The province announced measures Tuesday aimed at lowering lake levels following extensive flooding of areas along Lake Manitoba in recent months. 

The provincial government said work will start immediately on an emergency channel out of Lake St. Martin. The cost for the work is pegged at $100 million. 

Officials also said Lake Manitoba outflows through the Fairford River water control structure will be unrestricted through the winter.

Provided construction can be completed on the channel by this fall, levels on both Lake Manitoba and Lake St. Martin could be lowered before spring runoff, reducing the chance of flooding in 2012, said the province.

"This is an extremely ambitious timeline. The work will proceed under very difficult conditions in a remote location that is essentially underwater bog right now," said Premier Greg Selinger.

The five-mile emergency channel will be constructed from Lake St. Martin to Big Buffalo Lake and is slated to be 300 feet wide and up to 25 feet deep.

Two engineering firms recommended the measures, the province. A range of options were examined, with the emergency channel "assessed as the best option to provide emergency relief from high lake levels, and protect homes and communities along lakes Manitoba and St. Martin," said the province.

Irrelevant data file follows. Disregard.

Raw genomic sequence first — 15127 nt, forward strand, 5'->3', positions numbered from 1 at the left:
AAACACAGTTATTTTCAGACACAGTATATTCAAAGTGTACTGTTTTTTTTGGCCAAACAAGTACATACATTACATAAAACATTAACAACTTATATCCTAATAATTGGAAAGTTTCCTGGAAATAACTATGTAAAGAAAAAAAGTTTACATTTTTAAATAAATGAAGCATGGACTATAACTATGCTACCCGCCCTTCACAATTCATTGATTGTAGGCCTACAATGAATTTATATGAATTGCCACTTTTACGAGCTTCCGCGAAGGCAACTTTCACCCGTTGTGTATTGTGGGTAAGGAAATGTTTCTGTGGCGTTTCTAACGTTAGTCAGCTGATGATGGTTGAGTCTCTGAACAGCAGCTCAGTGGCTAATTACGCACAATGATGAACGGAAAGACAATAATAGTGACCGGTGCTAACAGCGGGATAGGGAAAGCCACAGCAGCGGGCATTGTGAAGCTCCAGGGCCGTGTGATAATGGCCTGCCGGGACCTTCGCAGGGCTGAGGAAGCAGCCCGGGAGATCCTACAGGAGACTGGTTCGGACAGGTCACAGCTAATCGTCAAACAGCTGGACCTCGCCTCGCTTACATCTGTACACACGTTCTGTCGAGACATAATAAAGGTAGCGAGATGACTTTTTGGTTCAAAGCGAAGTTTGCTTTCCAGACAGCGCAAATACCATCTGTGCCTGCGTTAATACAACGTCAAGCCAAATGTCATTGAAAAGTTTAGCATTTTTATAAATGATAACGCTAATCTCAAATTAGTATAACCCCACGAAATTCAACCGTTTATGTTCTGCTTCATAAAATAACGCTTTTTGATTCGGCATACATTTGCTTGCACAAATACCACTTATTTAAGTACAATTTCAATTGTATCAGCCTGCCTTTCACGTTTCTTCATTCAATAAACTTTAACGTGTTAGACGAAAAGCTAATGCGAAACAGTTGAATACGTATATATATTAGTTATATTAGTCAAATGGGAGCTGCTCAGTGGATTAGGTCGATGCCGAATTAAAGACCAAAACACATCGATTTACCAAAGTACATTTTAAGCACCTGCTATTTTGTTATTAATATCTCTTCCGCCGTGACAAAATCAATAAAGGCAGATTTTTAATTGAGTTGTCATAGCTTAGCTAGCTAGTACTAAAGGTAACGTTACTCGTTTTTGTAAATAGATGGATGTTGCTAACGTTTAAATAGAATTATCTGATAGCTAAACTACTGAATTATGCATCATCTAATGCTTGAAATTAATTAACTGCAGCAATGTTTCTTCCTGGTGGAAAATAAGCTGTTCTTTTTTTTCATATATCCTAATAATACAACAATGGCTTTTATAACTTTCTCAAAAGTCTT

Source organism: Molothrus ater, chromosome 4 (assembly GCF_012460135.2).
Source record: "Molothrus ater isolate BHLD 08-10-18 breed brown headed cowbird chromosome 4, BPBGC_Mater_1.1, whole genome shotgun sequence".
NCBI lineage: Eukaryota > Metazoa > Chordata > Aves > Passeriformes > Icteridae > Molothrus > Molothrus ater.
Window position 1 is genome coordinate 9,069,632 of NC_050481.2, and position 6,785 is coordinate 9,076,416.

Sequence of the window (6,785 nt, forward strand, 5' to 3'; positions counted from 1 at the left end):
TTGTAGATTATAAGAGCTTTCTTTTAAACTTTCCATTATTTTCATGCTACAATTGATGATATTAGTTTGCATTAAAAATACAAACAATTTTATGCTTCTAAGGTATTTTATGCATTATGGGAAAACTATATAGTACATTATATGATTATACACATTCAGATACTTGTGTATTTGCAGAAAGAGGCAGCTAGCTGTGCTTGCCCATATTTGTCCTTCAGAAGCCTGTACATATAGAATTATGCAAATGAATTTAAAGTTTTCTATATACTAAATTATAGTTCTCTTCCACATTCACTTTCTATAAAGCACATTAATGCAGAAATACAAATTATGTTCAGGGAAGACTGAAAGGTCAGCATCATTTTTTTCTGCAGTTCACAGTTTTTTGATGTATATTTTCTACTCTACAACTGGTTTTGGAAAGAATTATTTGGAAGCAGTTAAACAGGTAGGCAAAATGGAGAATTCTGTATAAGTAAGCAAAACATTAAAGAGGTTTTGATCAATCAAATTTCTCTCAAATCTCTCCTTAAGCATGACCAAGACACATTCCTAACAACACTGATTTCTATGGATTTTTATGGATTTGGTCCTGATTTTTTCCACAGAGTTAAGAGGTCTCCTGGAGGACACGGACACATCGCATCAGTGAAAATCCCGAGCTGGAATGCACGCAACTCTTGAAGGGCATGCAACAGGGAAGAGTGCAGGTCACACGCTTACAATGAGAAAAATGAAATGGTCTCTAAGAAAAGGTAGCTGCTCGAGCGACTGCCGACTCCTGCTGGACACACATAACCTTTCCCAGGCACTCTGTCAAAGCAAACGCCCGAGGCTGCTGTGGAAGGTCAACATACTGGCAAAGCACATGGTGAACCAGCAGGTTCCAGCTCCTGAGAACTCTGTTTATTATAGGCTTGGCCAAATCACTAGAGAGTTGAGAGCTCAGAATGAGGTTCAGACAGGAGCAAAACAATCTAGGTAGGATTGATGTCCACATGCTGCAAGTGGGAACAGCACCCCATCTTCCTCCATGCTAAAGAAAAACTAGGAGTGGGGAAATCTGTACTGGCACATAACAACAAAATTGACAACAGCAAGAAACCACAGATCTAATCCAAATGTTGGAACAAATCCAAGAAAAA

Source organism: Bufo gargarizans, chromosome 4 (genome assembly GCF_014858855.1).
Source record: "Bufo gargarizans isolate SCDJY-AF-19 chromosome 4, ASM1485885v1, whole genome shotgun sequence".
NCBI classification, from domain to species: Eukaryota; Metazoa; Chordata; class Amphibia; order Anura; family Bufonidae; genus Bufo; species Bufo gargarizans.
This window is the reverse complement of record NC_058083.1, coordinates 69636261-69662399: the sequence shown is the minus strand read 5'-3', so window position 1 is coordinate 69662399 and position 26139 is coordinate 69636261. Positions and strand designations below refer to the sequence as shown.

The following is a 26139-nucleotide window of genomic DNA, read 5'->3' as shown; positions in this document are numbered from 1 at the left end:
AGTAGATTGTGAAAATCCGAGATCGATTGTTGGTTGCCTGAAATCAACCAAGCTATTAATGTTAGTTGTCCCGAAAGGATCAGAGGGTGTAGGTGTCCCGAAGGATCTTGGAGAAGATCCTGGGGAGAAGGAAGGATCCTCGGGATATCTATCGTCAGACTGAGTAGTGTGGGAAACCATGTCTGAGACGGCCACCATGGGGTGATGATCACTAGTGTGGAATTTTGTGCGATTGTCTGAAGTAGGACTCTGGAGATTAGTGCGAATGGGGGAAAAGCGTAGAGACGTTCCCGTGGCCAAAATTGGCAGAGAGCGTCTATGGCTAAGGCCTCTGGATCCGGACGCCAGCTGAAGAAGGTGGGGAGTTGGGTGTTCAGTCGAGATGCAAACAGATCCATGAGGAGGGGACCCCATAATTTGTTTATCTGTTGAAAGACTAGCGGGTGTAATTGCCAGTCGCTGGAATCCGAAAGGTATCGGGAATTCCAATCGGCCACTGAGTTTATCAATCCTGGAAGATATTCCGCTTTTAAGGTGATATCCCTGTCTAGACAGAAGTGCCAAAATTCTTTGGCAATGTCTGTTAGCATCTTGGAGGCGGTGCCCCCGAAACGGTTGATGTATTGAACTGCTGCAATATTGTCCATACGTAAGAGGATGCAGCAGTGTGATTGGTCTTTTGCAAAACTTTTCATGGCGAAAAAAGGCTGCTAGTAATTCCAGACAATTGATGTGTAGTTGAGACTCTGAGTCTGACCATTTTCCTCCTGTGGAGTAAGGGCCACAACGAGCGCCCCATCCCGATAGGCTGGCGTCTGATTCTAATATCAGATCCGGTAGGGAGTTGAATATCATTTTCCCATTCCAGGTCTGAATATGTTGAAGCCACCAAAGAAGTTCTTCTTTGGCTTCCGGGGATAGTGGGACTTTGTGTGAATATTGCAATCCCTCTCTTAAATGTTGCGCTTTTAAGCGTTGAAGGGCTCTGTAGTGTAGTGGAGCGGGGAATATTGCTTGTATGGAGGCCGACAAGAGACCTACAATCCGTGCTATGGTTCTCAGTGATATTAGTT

By spring, it's expected the channel could lower water levels between two to three feet. If water levels along Lake Manitoba remain high, however, the province will consider building a second channel around the Fairford dam.  

People in the area have been facing high water levels for months, with some people forced out of residences and structures damaged by flooding.

Cottagers and homeowners said that after a long, hard summer battling flooding, people deserve a permanent solution. 

"If they start draining the lake, it makes me feel good - the water needs to go down," said Al Gerbrandt, a cottager. 

Preliminary work has already started on the channel. 

- with a report from CTV's Jillian Taylor